Compare also British Patent Specification No. 1,406,442 featuring "a mix for making reinforced concrete comprising cement, sand, aggregate, strands formed of at least two fibres twisted together and/or individual fibres and water, the strands and/or fibres being of various lengths and cross-sectional dimensions."

SUMMARY OF THE INVENTION

It is an object of the invention to provide a fiber-reinforced concrete which overcomes the disadvantages of prior art counterparts.

It is another object of the invention to provide a fiber-reinforced concrete having predetermined amounts of two kinds of short fibers (A) and (B) incorporated or dispersed in concrete whereby the disadvantages of concretes where such short fibers are singly incorporated can be eliminated.

It is a further object of the invention to provide a fiber-reinforced concrete which has a remarkably improved craze resistance and an increased toughness.

It is a still further object of the invention to provide a reinforcing material composed of two different kinds of short fibers.

The above objects can be achieved by a fiber-reinforced concrete which comprises a concrete matrix, and predetermined amounts of a short fiber (A) having a Young's modulus higher than that of the concrete and a short fiber (B) having a Young's modulus lower than that of the concrete but showing good affinity for or adhesiveness to the concrete, the both fibers having been dispersed in the matrix. By this, the reinforced concrete shows an improved yield strength, (which will be lowered after generation of crazes in the case of a concrete in which the short fiber (B) alone is incorporated,) by the addition of the short fiber (A) showing a craze-resistant tendency and a rapid lowering of the yield strength of a concrete where the short fiber (A) alone is used can be avoided by the use of the short fiber (B) serving as a viscoelastic material.

BRIEF DESCRIPTION OF THE DRAWINGS

FIG. 1 is a schematical view, in section of a concrete according to the invention;

FIGS. 2a and 2b are, respectively, schematical enlarged views of short fiber (A) and short fiber (B);

FIG. 3 is a graphical representation of deflection length (mm) of a steel fiber-reinforced concrete for comparison and a polymer fibers-reinforced concrete with relation to flexural load (t) for different loading speeds;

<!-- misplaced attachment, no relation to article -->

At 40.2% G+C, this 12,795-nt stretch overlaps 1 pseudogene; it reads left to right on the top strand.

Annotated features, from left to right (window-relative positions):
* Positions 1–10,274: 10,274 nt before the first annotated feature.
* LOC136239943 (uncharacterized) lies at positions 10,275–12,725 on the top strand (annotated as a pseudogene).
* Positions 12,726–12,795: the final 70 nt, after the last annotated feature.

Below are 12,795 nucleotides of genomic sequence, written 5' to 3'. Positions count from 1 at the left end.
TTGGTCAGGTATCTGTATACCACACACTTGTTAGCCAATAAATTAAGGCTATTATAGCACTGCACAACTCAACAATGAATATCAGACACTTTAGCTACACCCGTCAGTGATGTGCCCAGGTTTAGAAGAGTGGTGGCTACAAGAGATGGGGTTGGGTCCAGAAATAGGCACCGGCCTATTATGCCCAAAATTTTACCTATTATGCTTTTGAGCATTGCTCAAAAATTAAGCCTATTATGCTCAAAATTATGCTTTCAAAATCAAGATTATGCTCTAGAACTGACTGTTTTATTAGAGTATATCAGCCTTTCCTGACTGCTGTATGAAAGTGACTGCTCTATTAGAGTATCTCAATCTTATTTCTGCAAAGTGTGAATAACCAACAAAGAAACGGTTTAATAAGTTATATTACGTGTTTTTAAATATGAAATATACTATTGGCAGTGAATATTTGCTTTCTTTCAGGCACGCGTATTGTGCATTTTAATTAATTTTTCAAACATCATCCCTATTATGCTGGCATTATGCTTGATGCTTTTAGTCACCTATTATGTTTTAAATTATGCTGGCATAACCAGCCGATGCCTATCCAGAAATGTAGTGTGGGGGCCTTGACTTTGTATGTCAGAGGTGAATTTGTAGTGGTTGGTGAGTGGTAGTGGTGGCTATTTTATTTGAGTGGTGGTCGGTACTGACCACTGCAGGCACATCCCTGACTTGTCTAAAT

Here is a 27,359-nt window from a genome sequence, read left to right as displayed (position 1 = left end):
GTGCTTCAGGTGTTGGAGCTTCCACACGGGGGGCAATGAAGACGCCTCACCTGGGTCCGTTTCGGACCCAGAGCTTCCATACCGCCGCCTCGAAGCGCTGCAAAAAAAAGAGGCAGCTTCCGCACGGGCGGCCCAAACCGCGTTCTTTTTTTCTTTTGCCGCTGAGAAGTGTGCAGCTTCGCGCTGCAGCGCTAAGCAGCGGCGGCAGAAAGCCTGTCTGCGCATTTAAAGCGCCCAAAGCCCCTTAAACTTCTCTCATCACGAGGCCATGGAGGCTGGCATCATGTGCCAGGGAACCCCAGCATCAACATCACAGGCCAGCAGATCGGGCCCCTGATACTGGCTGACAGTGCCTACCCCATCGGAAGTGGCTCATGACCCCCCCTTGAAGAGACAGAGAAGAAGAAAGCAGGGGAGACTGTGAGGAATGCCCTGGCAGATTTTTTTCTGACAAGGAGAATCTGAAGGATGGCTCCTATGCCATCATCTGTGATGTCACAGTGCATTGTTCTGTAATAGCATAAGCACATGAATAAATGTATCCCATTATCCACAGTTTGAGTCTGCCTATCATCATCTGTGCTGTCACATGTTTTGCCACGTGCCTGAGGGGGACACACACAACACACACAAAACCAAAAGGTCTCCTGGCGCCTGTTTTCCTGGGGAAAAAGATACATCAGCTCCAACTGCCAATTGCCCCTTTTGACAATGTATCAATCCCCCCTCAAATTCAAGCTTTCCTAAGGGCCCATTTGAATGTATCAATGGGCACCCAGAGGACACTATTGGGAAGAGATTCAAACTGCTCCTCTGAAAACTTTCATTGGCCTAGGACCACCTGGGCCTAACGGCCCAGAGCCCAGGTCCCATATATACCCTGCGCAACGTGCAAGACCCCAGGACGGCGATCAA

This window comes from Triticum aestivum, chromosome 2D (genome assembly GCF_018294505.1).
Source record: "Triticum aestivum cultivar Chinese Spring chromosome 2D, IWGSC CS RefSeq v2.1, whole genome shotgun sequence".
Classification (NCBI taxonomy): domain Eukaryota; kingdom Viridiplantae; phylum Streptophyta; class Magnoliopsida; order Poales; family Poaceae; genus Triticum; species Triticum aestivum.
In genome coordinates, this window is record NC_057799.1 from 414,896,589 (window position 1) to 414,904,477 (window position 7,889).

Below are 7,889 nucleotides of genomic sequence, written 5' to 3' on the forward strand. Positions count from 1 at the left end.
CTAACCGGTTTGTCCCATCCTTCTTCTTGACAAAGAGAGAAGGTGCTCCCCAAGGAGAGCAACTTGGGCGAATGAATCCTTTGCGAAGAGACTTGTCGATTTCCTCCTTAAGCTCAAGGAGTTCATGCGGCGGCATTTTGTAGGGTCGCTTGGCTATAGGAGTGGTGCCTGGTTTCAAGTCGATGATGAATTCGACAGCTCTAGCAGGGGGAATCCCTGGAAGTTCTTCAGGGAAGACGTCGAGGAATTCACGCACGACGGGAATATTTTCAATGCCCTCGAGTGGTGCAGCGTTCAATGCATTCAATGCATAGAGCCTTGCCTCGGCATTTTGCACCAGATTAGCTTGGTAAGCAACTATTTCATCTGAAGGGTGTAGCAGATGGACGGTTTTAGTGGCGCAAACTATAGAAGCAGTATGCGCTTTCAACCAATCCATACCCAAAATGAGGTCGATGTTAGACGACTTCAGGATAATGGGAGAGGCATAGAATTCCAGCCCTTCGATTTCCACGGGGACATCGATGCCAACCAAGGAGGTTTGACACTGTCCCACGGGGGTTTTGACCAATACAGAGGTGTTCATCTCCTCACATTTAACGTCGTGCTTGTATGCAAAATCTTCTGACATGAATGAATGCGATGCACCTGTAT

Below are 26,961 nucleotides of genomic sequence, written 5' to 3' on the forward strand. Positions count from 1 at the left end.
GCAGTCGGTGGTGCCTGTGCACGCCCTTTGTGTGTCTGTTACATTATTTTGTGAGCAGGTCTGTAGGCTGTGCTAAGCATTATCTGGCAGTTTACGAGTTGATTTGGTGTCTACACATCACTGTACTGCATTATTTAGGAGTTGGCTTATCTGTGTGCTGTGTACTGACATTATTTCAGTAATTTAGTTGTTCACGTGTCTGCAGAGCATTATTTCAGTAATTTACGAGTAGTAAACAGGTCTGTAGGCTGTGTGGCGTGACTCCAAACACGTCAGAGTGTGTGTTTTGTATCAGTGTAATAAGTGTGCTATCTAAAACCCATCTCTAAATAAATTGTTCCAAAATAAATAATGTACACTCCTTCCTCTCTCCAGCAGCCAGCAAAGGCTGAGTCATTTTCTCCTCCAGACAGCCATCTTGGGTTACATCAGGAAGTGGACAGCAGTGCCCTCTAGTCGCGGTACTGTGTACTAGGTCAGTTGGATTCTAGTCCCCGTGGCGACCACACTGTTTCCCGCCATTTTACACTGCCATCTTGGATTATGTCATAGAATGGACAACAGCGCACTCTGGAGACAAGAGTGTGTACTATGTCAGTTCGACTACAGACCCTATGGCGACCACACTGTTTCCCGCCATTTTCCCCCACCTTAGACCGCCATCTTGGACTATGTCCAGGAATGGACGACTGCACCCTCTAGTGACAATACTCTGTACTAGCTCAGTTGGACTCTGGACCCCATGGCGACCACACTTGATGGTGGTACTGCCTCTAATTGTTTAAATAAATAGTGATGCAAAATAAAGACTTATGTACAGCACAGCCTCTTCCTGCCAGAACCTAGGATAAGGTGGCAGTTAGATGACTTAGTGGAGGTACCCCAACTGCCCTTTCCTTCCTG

FIG. 4 is a graphical representation of deflection length of polymer fiber-reinforced concretes with relation to flexural load at a constant loading speed;

FIG. 5 is a graphical representation of deflection length of concretes according to the invention with relation to flexural load;

FIGS. 6 and 7 are graphical representations of deflection length of concretes according to the invention with relation to flexural load for different loading speeds; and

FIG. 8 is a graphical representation of deflection length of a reinforced concrete according to the invention with relation to flexural load applied by simple and repeated loading procedures.

EMBODIMENTS OF THE INVENTION

In general, the Young's modulus of composite materials varies depending on the composition and manufacturing conditions thereof and that of concrete is in the range of about 2,000-4,000 kg/mm2 (Young's modulus measured under ASTM-C469-65).

The short fiber (A) has a Young's modulus higher than that of the concrete, preferably ranging about 4,500-30,000 kg/mm2. Fibers having such a higher Young's modulus as mentioned above are, for example, steel fibers (such as a steel fiber, a stainless steel fiber, a galvanized steel fiber, etc.) or glass fibers or, carbon fiber. The steel fibers have a Young's modulus ranging about 19,000-21,000 kg/mm2 (Young's modulus measured under ASTM E111-61) and that of the glass fibers ranges about 5,000-8,000 kg/mm2. The steel fibers are most preferable as the short fiber (A) and the fibers of this type are disclosed in U.S. Pat. No. 3,953,953. They are in the form of a disc or square shape or a modified disc or square in section, and of a rod or wire or a twisted rod as a whole, with or without being processed at ends thereof, and they are produced by the method of shearing or cutting the steel plate, cutting the steel wire and of melt extraction of steel. They have generally a thickness or diameter of 0.2-1 mm and a length of 20-60 mm.

The short polymer fiber (B) having such a small Young's modulus as mentioned above is, for example, synthetic resin fibers such as polyester, polyamide, polyolefins, (polypropylene, polyethylene and olefin copolymers), and the like. The Young's moduli of these fibers are in the range of about 100-1,000 kg/mm2 (Young's modulus measured under ASTM D3379-75).

In order to attain good adhesion to the concrete, the surfaces of the fibers are preferable to be irregular rather than smooth. Conveniently, the fibers useful in the present invention are those including branched, knapped or nobbly fibers or fibers which are formed with warts or sawtooth-like projections or indentations along the axis of fiber. These projections may be arranged regularly or irregularly. High adhesion to concrete is ensured when the projections are formed discontinuously rather than continuously. The fibers of such a configuration as mentioned above are described, for example, in British Pat. Nos. 1,010,143 and 1,305,206 and U.S. Pat. Nos. 3,127,915 and 3,567,569.

In a preferred aspect, the short fiber (A) is a steel fiber and the short fiber (B) is a polyethylene short fiber in combination. Most preferably, the polyethylene short fiber has projections or is made irregular on the surface thereof so as to enhance the adhesiveness to concretes. It has a length of 5-100 mm, preferably 10-80 mm, most preferably 20-60 mm, and a thickness of 100-50,000 denier, preferably 1,000-15,000 denier, most preferably 3,000-12,000 denier. The number of projections like sawtooth is 5-25 per the length of 10 cm, preferably 7-20, most preferably 10-16, the height of projection is 0.1 mm or more, and the diameter of the fiber is 0.5-2 mm.

These parameters are determined depending on the uniform dispersability of the fibers into concrete and the physical properties of the reinforced concrete desired.